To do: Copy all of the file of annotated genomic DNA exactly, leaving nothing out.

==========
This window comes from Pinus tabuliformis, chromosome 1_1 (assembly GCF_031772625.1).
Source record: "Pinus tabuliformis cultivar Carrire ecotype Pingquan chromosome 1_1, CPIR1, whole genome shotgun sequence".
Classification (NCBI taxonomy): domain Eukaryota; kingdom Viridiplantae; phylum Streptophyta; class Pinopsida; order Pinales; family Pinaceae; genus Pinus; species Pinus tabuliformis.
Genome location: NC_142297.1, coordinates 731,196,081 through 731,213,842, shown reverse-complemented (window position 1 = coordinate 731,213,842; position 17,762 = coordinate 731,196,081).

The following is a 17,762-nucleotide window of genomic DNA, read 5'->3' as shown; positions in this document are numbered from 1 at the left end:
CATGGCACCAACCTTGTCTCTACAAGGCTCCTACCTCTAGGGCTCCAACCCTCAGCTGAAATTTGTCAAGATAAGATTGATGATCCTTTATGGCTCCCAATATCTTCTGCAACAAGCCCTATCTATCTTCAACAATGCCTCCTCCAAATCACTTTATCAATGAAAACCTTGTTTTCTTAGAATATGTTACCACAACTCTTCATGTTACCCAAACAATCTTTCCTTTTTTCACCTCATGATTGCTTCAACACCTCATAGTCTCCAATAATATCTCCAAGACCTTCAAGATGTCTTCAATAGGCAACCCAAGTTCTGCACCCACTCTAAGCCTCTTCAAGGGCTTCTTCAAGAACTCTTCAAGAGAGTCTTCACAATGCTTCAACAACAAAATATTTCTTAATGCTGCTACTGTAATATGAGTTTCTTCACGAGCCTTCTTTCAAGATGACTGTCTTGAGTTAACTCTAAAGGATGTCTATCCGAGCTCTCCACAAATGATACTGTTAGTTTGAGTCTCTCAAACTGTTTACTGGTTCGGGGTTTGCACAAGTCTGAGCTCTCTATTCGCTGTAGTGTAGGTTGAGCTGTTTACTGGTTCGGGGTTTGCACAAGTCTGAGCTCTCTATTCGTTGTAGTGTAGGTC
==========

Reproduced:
This window comes from Pinus tabuliformis, chromosome 1_1 (assembly GCF_031772625.1).
Source record: "Pinus tabuliformis cultivar Carrire ecotype Pingquan chromosome 1_1, CPIR1, whole genome shotgun sequence".
Classification (NCBI taxonomy): domain Eukaryota; kingdom Viridiplantae; phylum Streptophyta; class Pinopsida; order Pinales; family Pinaceae; genus Pinus; species Pinus tabuliformis.
Genome location: NC_142297.1, coordinates 731,196,081 through 731,213,842, shown reverse-complemented (window position 1 = coordinate 731,213,842; position 17,762 = coordinate 731,196,081).

The following is a 17,762-nucleotide window of genomic DNA, read 5'->3' as shown; positions in this document are numbered from 1 at the left end:
CATGGCACCAACCTTGTCTCTACAAGGCTCCTACCTCTAGGGCTCCAACCCTCAGCTGAAATTTGTCAAGATAAGATTGATGATCCTTTATGGCTCCCAATATCTTCTGCAACAAGCCCTATCTATCTTCAACAATGCCTCCTCCAAATCACTTTATCAATGAAAACCTTGTTTTCTTAGAATATGTTACCACAACTCTTCATGTTACCCAAACAATCTTTCCTTTTTTCACCTCATGATTGCTTCAACACCTCATAGTCTCCAATAATATCTCCAAGACCTTCAAGATGTCTTCAATAGGCAACCCAAGTTCTGCACCCACTCTAAGCCTCTTCAAGGGCTTCTTCAAGAACTCTTCAAGAGAGTCTTCACAATGCTTCAACAACAAAATATTTCTTAATGCTGCTACTGTAATATGAGTTTCTTCACGAGCCTTCTTTCAAGATGACTGTCTTGAGTTAACTCTAAAGGATGTCTATCCGAGCTCTCCACAAATGATACTGTTAGTTTGAGTCTCTCAAACTGTTTACTGGTTCGGGGTTTGCACAAGTCTGAGCTCTCTATTCGCTGTAGTGTAGGTTGAGCTGTTTACTGGTTCGGGGTTTGCACAAGTCTGAGCTCTCTATTCGTTGTAGTGTAGGTC